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Quick Error Detection. Innovation in Verification

Quick Error Detection. Innovation in Verification
by Bernard Murphy on 08-27-2020 at 6:00 am

Can we detect bugs in post- and pre-silicon testing where we can drastically reduce latency between root-cause and effect? Quick error detection can. Paul Cunningham (GM, Verification at Cadence), Jim Hogan and I continue our series on novel research ideas. Feel free to comment.

Quick error detection

The Innovation

This month’s pick is Logic Bug Detection and Localization Using Symbolic Quick Error Detection. This paper was published in arXiv in 2017. The authors are from Stanford University.

The method originated in post-silicon debug where options for testing are constrained. Think of this as “relentless consistency checking”. Start with machine-level code and regularly duplicate instructions reading and writing through a parallel set of registers / memory locations. Regularly compare original values with the duplicated values. A difference detects an error. Why wouldn’t these checks always pass? Perhaps because register or memory contents can be corrupted in complex SoCs thanks to coherency or thread management problems.

Most striking, sometimes problems observed in an application are found millions of cycles after the root-cause, making debug very difficult. QED checks can catch such an issue within a smaller window from the root-cause. The authors describe a coherency example they caught within a few cycles which did not trigger an observable bug until millions of cycles later.

QED is useful in pre-silicon testing as well as post silicon. and will localize a bug within a window of time and instruction trace on a CPU. QED will not localize a bug outside a CPU, but symbolic QED will and also produces a much shorter trace – in some sense a formally minimal trace. (It will also localize bugs inside a CPU.) The authors show QED traces much smaller than original observable failures, which run up to 5M instructions in their tests. Yet QED traces are still long and still don’t fully localize. Symbolic QED traces are <20 instructions, in a different league altogether and completely localize the bug.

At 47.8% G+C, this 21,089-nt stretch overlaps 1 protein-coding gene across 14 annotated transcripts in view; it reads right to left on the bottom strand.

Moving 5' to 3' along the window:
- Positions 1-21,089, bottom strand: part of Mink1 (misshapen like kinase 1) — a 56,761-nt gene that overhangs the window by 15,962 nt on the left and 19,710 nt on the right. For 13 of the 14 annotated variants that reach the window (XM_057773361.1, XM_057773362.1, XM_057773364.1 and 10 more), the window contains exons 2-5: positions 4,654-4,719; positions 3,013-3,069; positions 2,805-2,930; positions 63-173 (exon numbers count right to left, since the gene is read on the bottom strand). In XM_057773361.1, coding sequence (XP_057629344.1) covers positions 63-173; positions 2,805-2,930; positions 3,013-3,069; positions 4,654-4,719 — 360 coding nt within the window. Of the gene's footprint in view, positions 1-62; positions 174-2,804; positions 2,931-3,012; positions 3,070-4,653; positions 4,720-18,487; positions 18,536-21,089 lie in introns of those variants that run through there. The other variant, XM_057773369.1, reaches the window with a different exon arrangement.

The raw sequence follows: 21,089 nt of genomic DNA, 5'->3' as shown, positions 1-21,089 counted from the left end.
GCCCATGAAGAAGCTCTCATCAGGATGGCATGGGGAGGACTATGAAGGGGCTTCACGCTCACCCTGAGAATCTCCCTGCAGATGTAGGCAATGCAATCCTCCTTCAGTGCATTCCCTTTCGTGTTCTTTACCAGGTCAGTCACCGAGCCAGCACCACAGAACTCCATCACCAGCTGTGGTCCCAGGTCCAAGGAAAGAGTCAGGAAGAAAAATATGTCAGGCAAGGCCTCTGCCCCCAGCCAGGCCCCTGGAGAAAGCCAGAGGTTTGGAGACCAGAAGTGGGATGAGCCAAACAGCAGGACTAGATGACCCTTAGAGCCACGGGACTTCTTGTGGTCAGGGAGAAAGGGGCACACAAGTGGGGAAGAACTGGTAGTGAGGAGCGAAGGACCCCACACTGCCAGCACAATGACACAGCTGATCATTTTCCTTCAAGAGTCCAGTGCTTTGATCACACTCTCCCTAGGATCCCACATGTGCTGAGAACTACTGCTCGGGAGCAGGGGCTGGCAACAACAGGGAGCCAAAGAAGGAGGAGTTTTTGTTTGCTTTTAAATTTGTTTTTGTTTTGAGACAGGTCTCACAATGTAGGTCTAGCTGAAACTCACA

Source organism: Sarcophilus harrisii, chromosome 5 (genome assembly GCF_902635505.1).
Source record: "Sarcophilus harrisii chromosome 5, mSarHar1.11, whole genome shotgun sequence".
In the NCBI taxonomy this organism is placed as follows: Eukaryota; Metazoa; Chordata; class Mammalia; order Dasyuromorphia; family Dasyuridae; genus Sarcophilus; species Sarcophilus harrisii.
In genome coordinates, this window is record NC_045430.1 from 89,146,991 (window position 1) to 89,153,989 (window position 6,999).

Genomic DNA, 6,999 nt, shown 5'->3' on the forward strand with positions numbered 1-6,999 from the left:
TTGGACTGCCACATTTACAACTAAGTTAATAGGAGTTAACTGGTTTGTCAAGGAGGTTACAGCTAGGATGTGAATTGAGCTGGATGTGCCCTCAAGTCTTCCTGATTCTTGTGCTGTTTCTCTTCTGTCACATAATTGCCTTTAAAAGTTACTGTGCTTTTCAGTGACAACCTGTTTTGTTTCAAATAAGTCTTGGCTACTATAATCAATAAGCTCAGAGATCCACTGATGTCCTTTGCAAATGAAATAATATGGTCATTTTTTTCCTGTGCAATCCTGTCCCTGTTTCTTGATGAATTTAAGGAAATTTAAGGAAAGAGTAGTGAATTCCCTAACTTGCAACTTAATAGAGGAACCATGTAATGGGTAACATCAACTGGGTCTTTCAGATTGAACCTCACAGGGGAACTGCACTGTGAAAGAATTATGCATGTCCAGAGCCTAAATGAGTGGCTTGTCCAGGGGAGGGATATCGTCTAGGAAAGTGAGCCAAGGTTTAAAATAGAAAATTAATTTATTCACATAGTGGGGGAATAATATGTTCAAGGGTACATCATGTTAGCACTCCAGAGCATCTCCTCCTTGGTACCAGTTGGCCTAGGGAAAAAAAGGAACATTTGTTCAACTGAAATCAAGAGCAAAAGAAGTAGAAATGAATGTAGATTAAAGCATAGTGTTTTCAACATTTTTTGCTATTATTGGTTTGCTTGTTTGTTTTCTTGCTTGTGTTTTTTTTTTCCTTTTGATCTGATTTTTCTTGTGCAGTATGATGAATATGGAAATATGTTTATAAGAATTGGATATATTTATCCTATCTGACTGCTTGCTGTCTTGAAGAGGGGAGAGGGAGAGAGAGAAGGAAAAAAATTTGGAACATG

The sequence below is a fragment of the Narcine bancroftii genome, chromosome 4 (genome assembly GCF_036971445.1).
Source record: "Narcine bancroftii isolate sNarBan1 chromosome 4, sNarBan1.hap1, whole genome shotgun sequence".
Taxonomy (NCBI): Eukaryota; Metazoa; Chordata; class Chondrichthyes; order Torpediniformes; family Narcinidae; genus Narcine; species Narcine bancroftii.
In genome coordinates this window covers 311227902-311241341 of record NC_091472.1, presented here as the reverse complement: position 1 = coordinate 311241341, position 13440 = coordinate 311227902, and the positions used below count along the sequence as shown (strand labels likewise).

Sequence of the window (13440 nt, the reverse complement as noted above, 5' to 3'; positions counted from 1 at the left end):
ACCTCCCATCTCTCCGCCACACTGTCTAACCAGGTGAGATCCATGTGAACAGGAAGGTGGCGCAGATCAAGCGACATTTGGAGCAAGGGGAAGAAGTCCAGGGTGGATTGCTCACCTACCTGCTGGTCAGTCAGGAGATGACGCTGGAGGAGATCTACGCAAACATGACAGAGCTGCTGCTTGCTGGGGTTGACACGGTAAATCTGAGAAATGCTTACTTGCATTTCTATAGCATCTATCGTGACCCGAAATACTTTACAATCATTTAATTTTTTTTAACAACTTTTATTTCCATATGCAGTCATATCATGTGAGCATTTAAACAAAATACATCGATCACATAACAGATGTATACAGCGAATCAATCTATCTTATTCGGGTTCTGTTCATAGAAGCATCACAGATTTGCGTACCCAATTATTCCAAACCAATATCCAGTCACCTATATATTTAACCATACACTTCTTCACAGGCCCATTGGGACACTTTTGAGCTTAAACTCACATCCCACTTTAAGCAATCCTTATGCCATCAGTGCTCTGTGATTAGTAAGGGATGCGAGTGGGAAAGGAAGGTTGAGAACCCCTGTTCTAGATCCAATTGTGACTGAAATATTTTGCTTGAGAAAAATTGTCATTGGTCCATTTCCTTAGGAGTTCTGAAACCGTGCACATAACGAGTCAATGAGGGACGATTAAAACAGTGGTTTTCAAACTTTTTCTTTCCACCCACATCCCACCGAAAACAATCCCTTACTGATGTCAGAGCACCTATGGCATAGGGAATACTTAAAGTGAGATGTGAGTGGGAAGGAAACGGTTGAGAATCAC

Details for mapping from the QED trace to start symbolic QED analysis are complex, requiring a combination of simulation and manual search to find an appropriate initial state.

Paul’s view

I’m new to QED and I find it very interesting. Long latency bugs take huge effort to track down. Anything that can reduce that latency from millions of cycles to just a few cycles or less is amazing. The paper itself is very well written, very thorough as you’d expect from work coming from Stanford. When used for pre-silicon verification, I see QED in a similar bucket to mutation and concolic techniques where you are automating bug discovery vs. having to put manual effort into additional testcases and correctness properties. But QED also applies to post-silicon debug, where the other methods do not.

I really like that Symbolic QED is based on a formal search with a bounded model checker so can be used to find a truly minimal trace to activate the bug. Their method is also able to find a minimal subset of the SOC to activate that bug. The paper does a beautiful job of explaining this. It’s a wonderful symbiosis between simulation and formal. Find some nasty real-world failure that could have led to millions of cycles between bug activation and observable error. Use QED to localize the activation point of the bug. Then use symbolic QED to generate a minimal trace and minimal design subset that reproduces the bug.

Where I think symbolic QED would benefit from more research is in simplifying the initial state step. Currently this starts with automation, yet that step still only narrows the search from millions of instructions to thousands of instructions, still too big for model checking. The authors describe a manual search beyond that point to get down to around 100 instructions, at that point manageable in model checking. More automation would be a big advance.

That point aside, I’m excited by the strength of the results. The fact that they have a very credible testcase with an 8-core openSPARC CPU with shared L2 cache and 4 memory controllers, and they pick 92 real world bugs from the literature. All of which they localize with QED + Symbolic QED to minimal traces. Very impressive.

Jim’s view

Post-silicon caught my eye. We talk about first-pass silicon but that’s not been a reality for a while. We still need post silicon debug and this is a cool approach to do a first-pass localization. I also like the long latency bug aspect. Customers pay for solutions that solve hard problems and these don’t sound like they’re going to be occasional problems.

I like seeing another way that formal can be leveraged, once the window has been narrowed down enough. To do this requires building on a proven technology, better yet it doesn’t require formal experts.

Closing the gap to a commercial product looks like it needs work on the initial state. Which doesn’t seem like hard-core innovation. Techniques the authors used look like routine engineering methods. I’m sure given some hard work that gap could be closed. Investable.

My view

Good stuff. Just for the sake of argument, what you might miss in such an approach? The core of the test uses the design and code itself, running on CPUs, as the oracle. If a bug, say in an AI accelerator, doesn’t manifest as a QED difference, that might not be caught.

Click HERE to see the previous Innovation blog


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